The Shock of Recognition, 3 out of 5 stars

For today’s blog, I am going to offer a personal critique of this multimedia piece, The Shock of Recognition. I am subscribed to New York Times’ tweets and when I read the tweet about this story I decided to give it a look. I first read the accompanying article, then the multimedia piece.

I am no expert on the good and bad of multimedia, so this opinion is completely based on my own feelings and taste.

At first, I really enjoyed the photography. I got a sense that the photos were arranged to suggest emotions, and a change of emotions in Joey Paulk (the subject). The viewer doesn’t get to Paulk’s face, disfigured from the war, until 1:12 minutes into the video. The first three photographs are all of Paulk with his back to the camera, alone, and in darkness. Those elements really helped me feel his initial depression. At 1:12 the video begins to show pictures with Paulk’s face; but in almost all of them, he is alone or at least you get the feeling of solitude, lonliness, and sadness. By 3:15 more photos of Paulk interacting with other people filter in, especially photos of him and his wife, or him at a formal party having a good time. His audio also follows along the same sort of trend– he talks about his internal feelings at first, and gradually expresses that he is not as depressed now and that he has a lot to be thankful for.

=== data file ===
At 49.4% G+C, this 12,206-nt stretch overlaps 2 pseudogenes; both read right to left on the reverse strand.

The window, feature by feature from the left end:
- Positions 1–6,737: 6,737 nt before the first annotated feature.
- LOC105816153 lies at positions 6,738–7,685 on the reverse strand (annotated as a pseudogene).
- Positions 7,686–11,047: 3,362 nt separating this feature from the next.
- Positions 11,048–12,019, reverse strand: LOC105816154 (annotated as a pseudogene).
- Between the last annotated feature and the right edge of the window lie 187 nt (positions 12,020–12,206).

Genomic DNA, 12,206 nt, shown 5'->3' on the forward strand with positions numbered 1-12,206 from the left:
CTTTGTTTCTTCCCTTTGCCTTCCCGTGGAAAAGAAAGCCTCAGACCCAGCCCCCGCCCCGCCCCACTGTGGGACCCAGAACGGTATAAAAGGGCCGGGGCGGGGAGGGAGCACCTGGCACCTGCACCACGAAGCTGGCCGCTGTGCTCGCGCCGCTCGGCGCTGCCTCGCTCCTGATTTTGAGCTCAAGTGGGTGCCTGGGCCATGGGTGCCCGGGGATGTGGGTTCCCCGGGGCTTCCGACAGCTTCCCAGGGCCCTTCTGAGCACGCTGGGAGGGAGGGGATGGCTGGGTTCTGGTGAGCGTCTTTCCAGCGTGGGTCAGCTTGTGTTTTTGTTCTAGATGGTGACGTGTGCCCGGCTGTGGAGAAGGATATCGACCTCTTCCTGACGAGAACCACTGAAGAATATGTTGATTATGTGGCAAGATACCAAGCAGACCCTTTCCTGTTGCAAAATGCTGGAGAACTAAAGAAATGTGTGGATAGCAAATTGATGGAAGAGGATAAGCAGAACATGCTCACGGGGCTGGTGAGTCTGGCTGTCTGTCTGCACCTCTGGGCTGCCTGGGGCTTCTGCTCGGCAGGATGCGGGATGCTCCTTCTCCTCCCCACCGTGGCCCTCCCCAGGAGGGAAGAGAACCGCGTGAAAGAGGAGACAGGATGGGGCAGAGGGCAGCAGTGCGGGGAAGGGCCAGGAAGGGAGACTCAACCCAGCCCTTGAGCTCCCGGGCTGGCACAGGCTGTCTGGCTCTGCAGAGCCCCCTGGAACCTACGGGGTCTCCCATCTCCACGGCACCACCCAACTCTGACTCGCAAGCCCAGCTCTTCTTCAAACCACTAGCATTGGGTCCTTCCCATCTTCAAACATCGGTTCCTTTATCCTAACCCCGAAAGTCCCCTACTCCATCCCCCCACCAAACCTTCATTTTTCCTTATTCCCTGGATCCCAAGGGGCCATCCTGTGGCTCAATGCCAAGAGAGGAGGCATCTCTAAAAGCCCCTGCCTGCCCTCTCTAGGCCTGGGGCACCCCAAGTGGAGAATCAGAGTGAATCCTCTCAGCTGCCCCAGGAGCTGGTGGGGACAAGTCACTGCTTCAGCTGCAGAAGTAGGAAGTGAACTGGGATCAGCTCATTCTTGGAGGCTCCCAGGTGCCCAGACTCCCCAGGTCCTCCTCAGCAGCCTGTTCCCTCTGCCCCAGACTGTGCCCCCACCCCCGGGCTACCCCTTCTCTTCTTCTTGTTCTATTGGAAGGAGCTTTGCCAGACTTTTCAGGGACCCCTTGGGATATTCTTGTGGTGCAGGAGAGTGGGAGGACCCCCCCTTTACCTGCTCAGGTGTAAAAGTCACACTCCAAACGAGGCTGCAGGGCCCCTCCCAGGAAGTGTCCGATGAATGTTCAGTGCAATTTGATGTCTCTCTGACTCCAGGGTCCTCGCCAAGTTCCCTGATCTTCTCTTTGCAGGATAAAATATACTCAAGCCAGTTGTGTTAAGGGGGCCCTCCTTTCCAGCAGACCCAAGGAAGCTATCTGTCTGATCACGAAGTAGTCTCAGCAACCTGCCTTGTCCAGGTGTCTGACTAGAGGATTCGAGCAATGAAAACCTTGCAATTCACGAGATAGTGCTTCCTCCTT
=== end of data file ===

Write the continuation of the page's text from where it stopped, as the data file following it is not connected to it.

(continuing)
The subject was a great one, and the topic was very special. I feel like I don’t hear much about our service men/women who come back from the war and I thought the story was relevant, useful, relatable, and interesting. The audio was a good story. My initial reaction to the photography was good, but as I watched my opinion fell. Here’s why: the story was touching, very much so. But I didn’t feel like the photos were helping the audio. I didn’t feel compelled after I saw them. I found many of the angles and the shots to be drab, and boring. Some of the shots had too much angle, giving me that tipsy feeling of looking at a tilted plain. I wanted more pictures too- I felt like I kept seeing the same thing over and over.

I actually enjoyed the article more than the multimedia, which is not usual for me. The writing captured my attention and I found out more details- suck as the Operation Mend project at the UCLA Medical Center. I’d never heard of it, and I honestly wanted to know more! It sounds like an amazing organization!

The piece had some great highlights, and was very commendable. Bottom line- the story, the article, the audio all captured my interest. The photography, however, not so much.

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